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Wireless Messaging API 1.0 JSR-120 and USSD Issues?

Juwonlo Ibigbami
Ranch Hand

Joined: Nov 03, 2006
Posts: 83
I discovered that JSRs: Java Specification Requests (JSR 120: Wireless Messaging API) talked somthing about ussd,
The following technologies will be addressed:

Short Message Service (SMS)
Unstructured Supplementary Service Data (USSD)
Cell Broadcast Service (CBS)



But to my ultimate surprise, there nothing in the API to take care of that.
Also, there is an article
J2ME: JAVA 2 MICRO EDITION
available at: http://mobilezoo.biz/j2me.php
I made mention of
Wireless Messaging API 1.0
— Includes support for Short Message Service (SMS), Unstructured Supplementary Service Data (USSD) and Cell Broadcast Service (CBS)
— Push capabilities (launching a MIDlet on message receipt)


But i dont think this was addressed,.....
I have read on may forum that USSD and J2ME are impossible.
Can anybody help me out please, or is it that i am not seeing the real thing?



Thanks - Juwonlo
Walter Gabrielsen Iii
Ranch Hand

Joined: Apr 09, 2011
Posts: 158
According to the book I'm reading: Knudsen, "Kicking Butt with MIDP and MSA," You might find the missing information in MIDP's javax.microedition.io package -- The Generic connection framework.

I think JSR 120 is just telling you that when you use the Generic connection framework phones that support Jsr-120 should also have these protocols implemented for you to use: SMS, USSD, and CBS -- whether they actually are or if there are implementation bugs on some brands of phones (since you said someone claims it isn't possible) is an issue which I can't really help you with.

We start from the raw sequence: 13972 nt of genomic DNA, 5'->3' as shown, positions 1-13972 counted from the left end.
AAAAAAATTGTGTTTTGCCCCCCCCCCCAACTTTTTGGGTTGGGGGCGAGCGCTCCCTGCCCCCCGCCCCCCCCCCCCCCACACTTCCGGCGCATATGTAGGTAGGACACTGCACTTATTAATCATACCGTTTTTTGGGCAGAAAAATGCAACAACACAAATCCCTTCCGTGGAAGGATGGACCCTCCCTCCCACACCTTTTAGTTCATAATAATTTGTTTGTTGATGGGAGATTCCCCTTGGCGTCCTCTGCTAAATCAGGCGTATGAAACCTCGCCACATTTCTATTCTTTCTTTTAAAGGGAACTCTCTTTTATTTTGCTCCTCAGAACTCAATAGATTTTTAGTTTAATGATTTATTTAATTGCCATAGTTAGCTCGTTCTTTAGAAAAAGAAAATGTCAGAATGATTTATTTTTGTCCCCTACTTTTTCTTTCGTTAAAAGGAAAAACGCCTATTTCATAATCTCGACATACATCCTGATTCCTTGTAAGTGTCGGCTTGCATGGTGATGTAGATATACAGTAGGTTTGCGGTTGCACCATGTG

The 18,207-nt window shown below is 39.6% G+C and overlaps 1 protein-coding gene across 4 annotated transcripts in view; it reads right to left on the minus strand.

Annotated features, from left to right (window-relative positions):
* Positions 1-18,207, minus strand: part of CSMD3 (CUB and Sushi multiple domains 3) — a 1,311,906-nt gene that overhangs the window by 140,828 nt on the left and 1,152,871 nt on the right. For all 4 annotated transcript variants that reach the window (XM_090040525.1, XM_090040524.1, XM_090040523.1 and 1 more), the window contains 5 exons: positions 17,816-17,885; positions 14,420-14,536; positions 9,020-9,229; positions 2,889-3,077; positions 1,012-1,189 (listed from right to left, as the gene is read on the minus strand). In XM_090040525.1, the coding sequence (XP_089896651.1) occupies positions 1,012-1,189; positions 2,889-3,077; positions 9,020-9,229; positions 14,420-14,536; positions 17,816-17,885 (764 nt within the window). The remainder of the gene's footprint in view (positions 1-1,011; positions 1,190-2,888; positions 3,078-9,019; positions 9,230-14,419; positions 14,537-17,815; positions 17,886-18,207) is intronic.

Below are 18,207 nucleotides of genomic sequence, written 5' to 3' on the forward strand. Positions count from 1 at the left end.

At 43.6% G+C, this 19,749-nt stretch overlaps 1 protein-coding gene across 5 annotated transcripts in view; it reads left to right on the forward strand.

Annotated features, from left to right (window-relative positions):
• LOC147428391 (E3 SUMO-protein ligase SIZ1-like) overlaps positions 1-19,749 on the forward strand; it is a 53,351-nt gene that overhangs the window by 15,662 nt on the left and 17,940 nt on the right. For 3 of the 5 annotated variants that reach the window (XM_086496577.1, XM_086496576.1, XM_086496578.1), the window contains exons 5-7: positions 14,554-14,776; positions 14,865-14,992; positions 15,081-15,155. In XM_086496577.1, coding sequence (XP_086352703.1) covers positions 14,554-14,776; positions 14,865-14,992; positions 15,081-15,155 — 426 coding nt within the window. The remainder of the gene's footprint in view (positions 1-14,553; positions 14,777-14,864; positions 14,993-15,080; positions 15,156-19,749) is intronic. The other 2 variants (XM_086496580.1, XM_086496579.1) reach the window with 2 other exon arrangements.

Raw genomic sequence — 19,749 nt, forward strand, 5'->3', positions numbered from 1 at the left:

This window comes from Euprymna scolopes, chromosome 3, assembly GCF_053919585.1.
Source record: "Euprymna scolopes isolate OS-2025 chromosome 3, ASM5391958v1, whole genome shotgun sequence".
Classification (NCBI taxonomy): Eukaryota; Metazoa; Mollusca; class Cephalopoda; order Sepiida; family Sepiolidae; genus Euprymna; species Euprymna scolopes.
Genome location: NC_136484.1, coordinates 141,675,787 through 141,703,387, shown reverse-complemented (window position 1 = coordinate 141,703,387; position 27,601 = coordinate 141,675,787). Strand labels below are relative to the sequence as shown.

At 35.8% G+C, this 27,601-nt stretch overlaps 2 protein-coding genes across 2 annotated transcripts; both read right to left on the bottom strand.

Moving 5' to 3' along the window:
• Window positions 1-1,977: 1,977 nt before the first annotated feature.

Now, I don't want to give away the whole book, but I'm reminded of an example in Ch. 6 in the book about starting MIDlets automatically through responding to network connections with the Push registry:

6.1 Responding to Network Connections
...
Three peices of information are needed to register a MIDlet in the push registry::

[*] A connection string represents an incoming network connection. You'll learn all about connection strings in Chapter 18, but you'll see some examples in this chapter. A connection string that represents incoming SMS messages on port 50,000 is sms://:50000.

[*] A class name describes the MIDlet that should be launched to handle the network connection.

[*] The last item is a string representing allowed senders. You can use wildcards in this string, so if you are interested in all incoming network connections from any address, use *.

There are two ways to create an entry in the push registry Dynamic registration occurs when the MIDlet is running. Static registration occurs when the MIDlet suite is installed.

... (Dynamic)

For instance, here is how to register PushyMIDlet to respond to incoming SMS network connections on port 50,000 from any sender:


 
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subject: Wireless Messaging API 1.0 JSR-120 and USSD Issues?